Dec 10, 2015

Two quotes from "The House I Live In"

Here are two quotes I really liked from The House I Live In, a documentary about the American prison system (quotes are back-to-back starting around 1:30:00, can't find a clip of the relevant bit on YouTube so here's the IMDB page).

First, from David Simon (of The Wire fame):

Let's say it this way, cause it's more honest – instead of saying: "Let's get rid of all these drug addicts and drug dealers and once we throw away the key on them we'll solve this problem." ...

Why don't you try saying it to yourself this way? –

All these Americans that we don't need anymore – the factories are closed, we don't need them, you know, the textile mills, they're gone, GM is closing plants – we don't need these people. They're extra Americans. We don't need 'em. Let's just get rid of the bottom 15% of the country.

Let's lock 'em up. In fact, let's see if we can make money by locking them up, in the short term. Even though it's going to be an incredible burden to our society. Even though it's going to destroy these families, you know, where these people are probably integral to the lives of other Americans. Let's just get rid of them.

At that point, why don't you just say: "Kill the poor. If we kill the poor, we're going to be a lot better off." Because that's what the Drug War has become.

Second, from Richard Lawrence Miller (Lincoln Historian and Beard Cultivator):

My father was a war crimes investigator in Europe after WWII. And we often talked about his experiences.

I was reading the work of Raul Hilberg, who wrote about the destruction of European Jews in the Holocaust.

(Hilberg): We've long known that the process of destruction was an undertaking step-by-step.

I realized that there was a chain of destruction, that what he was talking about could be expressed by links in a chain. Around the world, in more than one society, people do the same things, again and again, decade after decade, century after century.

Now this chain of destruction begins with a phase we can call Identification, in which a group of people is identified as the cause of the problems in their society. People start to perceive their fellow citizens as bad, or evil. They used to be worthwhile people, but now all of a sudden, for some reason, their lives are worthless.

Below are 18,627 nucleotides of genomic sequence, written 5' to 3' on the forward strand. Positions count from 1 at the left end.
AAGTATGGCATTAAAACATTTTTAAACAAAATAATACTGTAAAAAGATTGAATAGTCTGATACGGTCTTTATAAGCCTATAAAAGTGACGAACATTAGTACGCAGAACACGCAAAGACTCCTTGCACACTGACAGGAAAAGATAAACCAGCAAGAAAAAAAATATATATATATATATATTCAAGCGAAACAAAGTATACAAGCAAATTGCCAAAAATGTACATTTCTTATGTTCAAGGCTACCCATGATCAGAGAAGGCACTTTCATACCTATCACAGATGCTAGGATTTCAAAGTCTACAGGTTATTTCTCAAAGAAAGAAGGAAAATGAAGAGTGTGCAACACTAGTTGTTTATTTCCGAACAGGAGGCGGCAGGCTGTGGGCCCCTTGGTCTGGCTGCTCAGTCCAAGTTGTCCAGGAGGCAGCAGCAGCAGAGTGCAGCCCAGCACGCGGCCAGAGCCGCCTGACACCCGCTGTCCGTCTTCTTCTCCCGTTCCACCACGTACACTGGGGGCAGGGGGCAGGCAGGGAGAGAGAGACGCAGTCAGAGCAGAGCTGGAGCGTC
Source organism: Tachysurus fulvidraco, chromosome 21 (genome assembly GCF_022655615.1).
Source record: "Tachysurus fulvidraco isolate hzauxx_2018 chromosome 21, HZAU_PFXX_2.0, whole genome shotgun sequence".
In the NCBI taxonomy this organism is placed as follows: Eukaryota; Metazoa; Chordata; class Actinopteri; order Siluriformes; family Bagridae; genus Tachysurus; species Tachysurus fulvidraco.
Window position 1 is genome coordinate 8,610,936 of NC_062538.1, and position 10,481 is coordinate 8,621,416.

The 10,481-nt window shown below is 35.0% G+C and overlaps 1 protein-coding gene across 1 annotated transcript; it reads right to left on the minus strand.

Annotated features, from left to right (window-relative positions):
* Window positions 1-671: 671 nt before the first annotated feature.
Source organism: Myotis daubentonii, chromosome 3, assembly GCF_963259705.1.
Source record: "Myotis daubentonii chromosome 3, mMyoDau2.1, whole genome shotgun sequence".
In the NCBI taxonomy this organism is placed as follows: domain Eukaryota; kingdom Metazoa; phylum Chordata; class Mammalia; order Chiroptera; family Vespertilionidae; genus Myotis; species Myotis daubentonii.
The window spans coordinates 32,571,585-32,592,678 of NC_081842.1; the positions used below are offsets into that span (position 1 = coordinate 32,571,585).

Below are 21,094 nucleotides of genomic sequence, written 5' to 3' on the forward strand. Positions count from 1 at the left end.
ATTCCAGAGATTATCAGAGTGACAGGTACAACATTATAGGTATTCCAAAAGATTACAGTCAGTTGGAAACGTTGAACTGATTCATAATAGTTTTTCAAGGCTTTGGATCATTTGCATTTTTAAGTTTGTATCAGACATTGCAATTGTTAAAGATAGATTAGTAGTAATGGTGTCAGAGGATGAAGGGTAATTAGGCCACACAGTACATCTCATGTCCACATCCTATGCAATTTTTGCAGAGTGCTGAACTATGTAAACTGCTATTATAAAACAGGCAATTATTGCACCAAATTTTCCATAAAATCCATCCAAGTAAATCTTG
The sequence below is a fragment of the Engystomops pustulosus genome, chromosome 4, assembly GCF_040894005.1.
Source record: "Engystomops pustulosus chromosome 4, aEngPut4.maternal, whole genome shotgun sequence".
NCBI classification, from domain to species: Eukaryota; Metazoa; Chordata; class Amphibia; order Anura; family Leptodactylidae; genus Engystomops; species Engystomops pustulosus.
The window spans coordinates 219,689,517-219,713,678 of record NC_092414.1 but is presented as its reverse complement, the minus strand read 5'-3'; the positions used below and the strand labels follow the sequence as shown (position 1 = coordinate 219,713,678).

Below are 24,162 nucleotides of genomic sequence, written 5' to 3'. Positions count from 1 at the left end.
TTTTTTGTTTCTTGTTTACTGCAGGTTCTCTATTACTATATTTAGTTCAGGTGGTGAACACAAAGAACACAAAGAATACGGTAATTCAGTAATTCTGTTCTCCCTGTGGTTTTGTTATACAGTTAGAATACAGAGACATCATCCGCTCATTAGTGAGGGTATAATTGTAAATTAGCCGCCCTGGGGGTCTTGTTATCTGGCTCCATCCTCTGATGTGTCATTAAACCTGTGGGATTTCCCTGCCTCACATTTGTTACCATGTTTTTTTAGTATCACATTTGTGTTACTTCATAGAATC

The second link in the chain of destruction is Ostracism, by which we learn how to hate these people and how to take their jobs away; how to make it harder for them to survive. People lose their place to live, often they're forced into ghettos, where they're physically isolated, separate from the rest of society.

The third link is Confiscation. People lose their rights, their civil liberties. The laws themselves change, to make it easier for people to be stopped on the street, patted down and searched, and for their property to be confiscated. Now, once you start taking people's property away, you can start taking the people themselves away.

And the fourth link is Concentration. Concentrate them into facilities such as prisons, camps. People lose their rights. They can't vote anymore, have children anymore. Often their labor is exploited in a very systematic form.

The final link in the chain of destruction is Annihilation. Now this might be indirect, say by withholding medical care, withholding food. Preventing further birth. Or it might be direct, where death is inflicted; people are deliberately killed.

These steps tend to happen of their own momentum, without anybody forcing them to happen.

I think a lot of people would be disturbed and outraged by the thought that any part of this process could be going on in America. But it wasn't until I began studying the Drug War, where I realized that some of these same steps were happening ...

The documentary draws a pretty strong parallel between the American Drug War and the Nazi Holocaust, and really drives it home in its third act. The parallel feels a bit off the mark, and the Holocaust exacted a much greater humanitarian cost than the Drug War has or ever will.

But the framing is shocking, emotively powerful (if you're wired in a way similar to the way I'm wired), and not obviously false.

Though I work at GiveWell, views expressed in this post are my own.
[rereads: 2, edits: phrasing tweaks in the first paragraph, added Raul Hilberg hyperlink, cleaned up quote-within-quotes, added Lincoln Historian hyperlink, "not quite on mark" –> "a bit off the mark", removed extraneous "that"]